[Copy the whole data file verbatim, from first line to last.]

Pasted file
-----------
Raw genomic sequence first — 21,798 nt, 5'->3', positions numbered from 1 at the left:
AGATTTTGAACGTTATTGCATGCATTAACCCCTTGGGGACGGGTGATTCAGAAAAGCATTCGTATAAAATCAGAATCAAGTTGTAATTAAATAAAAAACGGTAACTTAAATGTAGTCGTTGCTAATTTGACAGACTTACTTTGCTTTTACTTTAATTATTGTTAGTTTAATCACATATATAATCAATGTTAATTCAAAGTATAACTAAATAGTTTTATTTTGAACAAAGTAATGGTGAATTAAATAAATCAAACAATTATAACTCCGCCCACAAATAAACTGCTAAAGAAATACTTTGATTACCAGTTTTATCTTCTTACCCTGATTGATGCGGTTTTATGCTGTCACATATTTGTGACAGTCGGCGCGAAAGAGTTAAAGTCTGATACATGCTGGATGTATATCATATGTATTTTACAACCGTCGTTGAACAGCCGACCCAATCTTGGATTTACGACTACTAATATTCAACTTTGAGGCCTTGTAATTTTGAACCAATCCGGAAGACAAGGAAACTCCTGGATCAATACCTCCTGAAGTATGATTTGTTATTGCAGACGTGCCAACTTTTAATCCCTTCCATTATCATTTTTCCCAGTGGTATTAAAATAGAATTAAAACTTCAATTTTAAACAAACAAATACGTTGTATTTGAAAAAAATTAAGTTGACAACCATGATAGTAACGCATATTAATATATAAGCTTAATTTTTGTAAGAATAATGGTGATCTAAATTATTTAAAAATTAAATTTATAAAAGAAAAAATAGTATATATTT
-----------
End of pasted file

Raw genomic sequence first — 21,798 nt, 5'->3', positions numbered from 1 at the left:
AGATTTTGAACGTTATTGCATGCATTAACCCCTTGGGGACGGGTGATTCAGAAAAGCATTCGTATAAAATCAGAATCAAGTTGTAATTAAATAAAAAACGGTAACTTAAATGTAGTCGTTGCTAATTTGACAGACTTACTTTGCTTTTACTTTAATTATTGTTAGTTTAATCACATATATAATCAATGTTAATTCAAAGTATAACTAAATAGTTTTATTTTGAACAAAGTAATGGTGAATTAAATAAATCAAACAATTATAACTCCGCCCACAAATAAACTGCTAAAGAAATACTTTGATTACCAGTTTTATCTTCTTACCCTGATTGATGCGGTTTTATGCTGTCACATATTTGTGACAGTCGGCGCGAAAGAGTTAAAGTCTGATACATGCTGGATGTATATCATATGTATTTTACAACCGTCGTTGAACAGCCGACCCAATCTTGGATTTACGACTACTAATATTCAACTTTGAGGCCTTGTAATTTTGAACCAATCCGGAAGACAAGGAAACTCCTGGATCAATACCTCCTGAAGTATGATTTGTTATTGCAGACGTGCCAACTTTTAATCCCTTCCATTATCATTTTTCCCAGTGGTATTAAAATAGAATTAAAACTTCAATTTTAAACAAACAAATACGTTGTATTTGAAAAAAATTAAGTTGACAACCATGATAGTAACGCATATTAATATATAAGCTTAATTTTTGTAAGAATAATGGTGATCTAAATTATTTAAAAATTAAATTTATAAAAGAAAAAATAGTATATATTT